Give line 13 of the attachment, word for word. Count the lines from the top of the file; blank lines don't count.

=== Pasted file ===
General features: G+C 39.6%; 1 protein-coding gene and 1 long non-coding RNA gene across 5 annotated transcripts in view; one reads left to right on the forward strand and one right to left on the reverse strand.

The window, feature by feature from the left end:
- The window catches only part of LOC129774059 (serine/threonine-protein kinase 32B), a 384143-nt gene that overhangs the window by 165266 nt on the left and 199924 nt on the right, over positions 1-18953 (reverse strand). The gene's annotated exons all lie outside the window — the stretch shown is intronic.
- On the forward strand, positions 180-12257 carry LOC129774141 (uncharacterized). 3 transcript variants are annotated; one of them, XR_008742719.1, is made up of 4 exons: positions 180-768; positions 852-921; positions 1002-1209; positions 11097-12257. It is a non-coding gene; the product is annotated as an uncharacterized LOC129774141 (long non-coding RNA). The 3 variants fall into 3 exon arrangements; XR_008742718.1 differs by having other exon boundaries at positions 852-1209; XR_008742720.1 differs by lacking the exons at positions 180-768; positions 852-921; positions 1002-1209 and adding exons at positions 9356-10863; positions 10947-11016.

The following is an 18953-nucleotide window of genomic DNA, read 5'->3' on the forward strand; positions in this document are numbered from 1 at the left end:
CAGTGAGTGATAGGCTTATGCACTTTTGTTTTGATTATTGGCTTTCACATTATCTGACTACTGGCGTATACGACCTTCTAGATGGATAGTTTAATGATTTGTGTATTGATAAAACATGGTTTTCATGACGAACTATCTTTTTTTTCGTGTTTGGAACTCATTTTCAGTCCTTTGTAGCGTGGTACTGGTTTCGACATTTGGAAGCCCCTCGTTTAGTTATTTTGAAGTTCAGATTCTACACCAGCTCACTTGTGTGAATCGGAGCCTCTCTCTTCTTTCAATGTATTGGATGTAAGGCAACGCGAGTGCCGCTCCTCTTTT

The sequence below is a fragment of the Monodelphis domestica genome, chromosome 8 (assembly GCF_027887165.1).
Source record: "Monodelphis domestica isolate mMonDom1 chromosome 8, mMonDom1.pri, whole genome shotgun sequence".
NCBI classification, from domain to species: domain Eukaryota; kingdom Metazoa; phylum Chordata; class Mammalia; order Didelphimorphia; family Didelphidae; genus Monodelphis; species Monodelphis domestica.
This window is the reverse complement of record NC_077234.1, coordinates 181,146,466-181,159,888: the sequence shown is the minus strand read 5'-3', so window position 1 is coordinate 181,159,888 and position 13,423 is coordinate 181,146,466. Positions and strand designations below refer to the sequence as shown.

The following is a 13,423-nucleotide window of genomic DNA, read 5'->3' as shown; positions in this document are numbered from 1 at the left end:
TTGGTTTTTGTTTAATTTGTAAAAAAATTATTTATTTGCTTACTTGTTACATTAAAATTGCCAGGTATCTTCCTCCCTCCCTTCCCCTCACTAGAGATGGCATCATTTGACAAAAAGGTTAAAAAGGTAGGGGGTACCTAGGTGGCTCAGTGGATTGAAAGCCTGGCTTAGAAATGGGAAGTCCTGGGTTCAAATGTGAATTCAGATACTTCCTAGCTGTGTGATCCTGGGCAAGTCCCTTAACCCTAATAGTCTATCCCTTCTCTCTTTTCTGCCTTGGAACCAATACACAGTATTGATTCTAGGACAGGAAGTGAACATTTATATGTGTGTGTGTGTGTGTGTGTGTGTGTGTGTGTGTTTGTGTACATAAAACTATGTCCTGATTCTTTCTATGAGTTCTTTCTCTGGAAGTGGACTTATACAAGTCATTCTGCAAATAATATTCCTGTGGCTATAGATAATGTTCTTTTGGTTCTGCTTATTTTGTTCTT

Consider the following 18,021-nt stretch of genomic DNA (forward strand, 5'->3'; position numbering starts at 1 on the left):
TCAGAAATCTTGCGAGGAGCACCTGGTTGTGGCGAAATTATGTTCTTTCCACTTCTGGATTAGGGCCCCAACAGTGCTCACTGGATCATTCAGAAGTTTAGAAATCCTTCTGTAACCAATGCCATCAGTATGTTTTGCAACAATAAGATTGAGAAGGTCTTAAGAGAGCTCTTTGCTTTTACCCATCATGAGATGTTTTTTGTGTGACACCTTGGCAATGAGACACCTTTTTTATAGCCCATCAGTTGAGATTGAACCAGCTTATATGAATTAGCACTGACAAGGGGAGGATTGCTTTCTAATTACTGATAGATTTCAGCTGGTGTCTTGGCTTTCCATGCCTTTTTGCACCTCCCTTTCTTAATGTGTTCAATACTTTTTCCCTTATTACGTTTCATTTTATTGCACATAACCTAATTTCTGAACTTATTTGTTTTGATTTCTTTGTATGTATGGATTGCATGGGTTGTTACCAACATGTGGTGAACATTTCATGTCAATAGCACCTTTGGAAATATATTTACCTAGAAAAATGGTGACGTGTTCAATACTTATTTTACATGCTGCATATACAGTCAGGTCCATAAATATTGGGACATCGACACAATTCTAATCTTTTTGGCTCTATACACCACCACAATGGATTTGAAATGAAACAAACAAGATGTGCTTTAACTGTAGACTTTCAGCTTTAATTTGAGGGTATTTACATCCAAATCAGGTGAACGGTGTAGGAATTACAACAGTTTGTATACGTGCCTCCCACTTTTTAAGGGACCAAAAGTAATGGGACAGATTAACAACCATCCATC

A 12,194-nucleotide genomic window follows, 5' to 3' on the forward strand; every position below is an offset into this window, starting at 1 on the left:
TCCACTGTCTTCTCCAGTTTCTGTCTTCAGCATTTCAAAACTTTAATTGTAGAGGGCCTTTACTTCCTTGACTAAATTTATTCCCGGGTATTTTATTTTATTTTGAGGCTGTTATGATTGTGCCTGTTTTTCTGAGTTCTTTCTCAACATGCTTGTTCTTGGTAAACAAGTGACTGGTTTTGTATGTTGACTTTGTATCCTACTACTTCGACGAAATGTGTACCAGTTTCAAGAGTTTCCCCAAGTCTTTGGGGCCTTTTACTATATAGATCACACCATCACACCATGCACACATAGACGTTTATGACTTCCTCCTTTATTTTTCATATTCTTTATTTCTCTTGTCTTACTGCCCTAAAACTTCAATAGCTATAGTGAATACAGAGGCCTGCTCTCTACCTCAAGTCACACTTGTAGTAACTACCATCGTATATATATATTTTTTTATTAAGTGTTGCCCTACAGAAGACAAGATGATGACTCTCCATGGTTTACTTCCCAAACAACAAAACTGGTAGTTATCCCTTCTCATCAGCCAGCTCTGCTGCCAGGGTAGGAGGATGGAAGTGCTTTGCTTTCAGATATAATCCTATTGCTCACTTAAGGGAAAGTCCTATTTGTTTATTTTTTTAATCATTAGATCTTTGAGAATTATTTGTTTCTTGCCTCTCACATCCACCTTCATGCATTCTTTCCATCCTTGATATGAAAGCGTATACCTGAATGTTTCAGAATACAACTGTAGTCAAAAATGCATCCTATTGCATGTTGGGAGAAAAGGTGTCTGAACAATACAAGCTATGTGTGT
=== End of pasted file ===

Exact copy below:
Consider the following 18,021-nt stretch of genomic DNA (forward strand, 5'->3'; position numbering starts at 1 on the left):